So, the family support was vital into pursuing this dream. And Brenda, she liquidated her retirement plan and all her savings. And we just put everything into this idea of Knight Watch Games.
Bob: So, hold on one sec. So, you had well-meaning friends, I'm sure that said, now, wait a minute. You're liquidating your future on this thing you've never done.
And I want our listeners to understand. I think that's great. And I think that too many retailers don't invest enough of themselves either in time or in resources to begin with. So when it doesn't work out, it's easier to blame somebody else or something else. And you, between the two of you, you pretty much said to the future, we're all in, we're going to make this work.
And moving back in with your parents probably reminded you that every day, right.
Paraic: Yeah, absolutely. Surprisingly, I really thought that I would get the most resistance from the parents, but they were one of the larger supporters of the idea and pursuing the dream. A lot of the friends were enthusiastic yet skeptical. I have to admit, we didn't put out a lot of feelers. We didn't try to get a lot of feedback from the people around us. We talked to each other, you know, at depth every day. And the idea was just so pure and the vision was so clear and the criteria that we had to meet was black and white.
It was really just a 100% investment in the future. And one of the driving forces, which I think is really important to this, is when you're coming from the military and you always have a supervisor over you, and you're always being held accountable for every decision that you make. And if you make the wrong decision, it could have disastrous consequences on your military career.
That was an amazing, stressful dynamic to live with. And then to leave that and start your own company where you are the boss and you are only accountable to your partner in that boss is amazingly liberating. It's a freedom of… I can't say how profound it was to be able to wake up and put your own clothes on for your reasons and be able to do the things that you want to do for your reasons.
It was an amazingly freeing emotional time, and I think that joy of life was then reinvigorated, and that was transferred into the business as well.
Bob: So I want to move forward because the world that I think gamers provide is a much more inclusive kind of a place, right? It's a lot of people that may not have fit in anywhere else.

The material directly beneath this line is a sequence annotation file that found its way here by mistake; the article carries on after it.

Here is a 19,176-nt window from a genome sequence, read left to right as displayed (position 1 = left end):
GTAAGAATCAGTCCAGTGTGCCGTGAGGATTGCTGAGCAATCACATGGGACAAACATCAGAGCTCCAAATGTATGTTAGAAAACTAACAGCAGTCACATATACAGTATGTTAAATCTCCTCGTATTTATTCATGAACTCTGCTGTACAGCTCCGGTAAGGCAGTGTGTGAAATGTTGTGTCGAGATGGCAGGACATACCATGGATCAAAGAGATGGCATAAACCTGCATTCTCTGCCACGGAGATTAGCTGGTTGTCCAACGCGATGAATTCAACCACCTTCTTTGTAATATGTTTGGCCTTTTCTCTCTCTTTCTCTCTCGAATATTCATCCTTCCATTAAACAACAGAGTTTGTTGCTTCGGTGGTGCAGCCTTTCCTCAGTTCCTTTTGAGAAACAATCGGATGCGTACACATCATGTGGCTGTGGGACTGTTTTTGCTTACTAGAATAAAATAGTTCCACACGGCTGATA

And so, in some ways it's very different from retail because you're kind of developing this whole new tribe, community, whatever you want to call it. And they all talk. And so, you're probably being held accountable by them as well. So, what are some ways that you worked, you know, to build this tribe, to be able to support you so well?
Paraic: Well, it is an interesting thing. I think I'm a little bit of an outlier with your program in the sense that I'm not really retail for retail sake. I'm more of a community builder that uses retail really just to keep the lights on. And, the purchasing of the product is just the mechanism in which we enable the store and the community center to stay open and the games, and we're talking about board games here, not video games. It'd be everything that you could play on a tabletop so that if your opponent is cheating, you can physically slap him across the face and say, stop cheating, which you cannot do with video games.
Bob: A bonus I haven't heard in anyone's marketing before. So that's new. By the way, this isn't Monopoly or that type either. These are strategy games. Isn't that really what it is?
Paraic: It's a full gamut of all the analog type of games that are being published now and yeah, they are echelons above Monopoly and Life and Risk. The game design has really advanced almost in parallel with the explosion of the industry itself.
But there are dice games, card games, miniature war games, board games. There are role playing games.
Bob: Well, I've seen on your site, it seems like people are able to build worlds in your game room, I guess, is that what it’s called?
Paraic: Yeah. One of the pillars of our business is the immersiveness and the escapism from that stress laden reality that we're trying to get rid of.
As soon as they enter Knight Watch Games, we immediately transport them into a setting so they're not reminded of those modern-day stresses. And one of the things that helps facilitate that is a fantastic world. The board games are colorful and the genre is full of fantastic things that let you forget about taxes and schools and bosses and all the things that we're trying to forget about for a while.
Bob: Now would I typically come in there by myself, with a buddy, like, you know, the entry drug has it got to be Dungeons and Dragons and that brings me in on some level. Is it I just moved to the area. I'm just curious how and who you speak to and how somebody would choose your Knight Watch Games over someone else in San Antonio.
Cause I know you're not the only one in the business there.
Paraic: No, no. We actually have a pretty robust gaming community in San Antonio. I think we're at 1.3 million people in the city and we have about nine different game stores that are situated around. And each game store approaches the industry in its own angle. And because they do that, the community that revolves around that particular game or that particular game store is unique to that game store. I have strong theory that when you build a company, the owners have a set of values that they own personally, and they bring those values to the company that they start.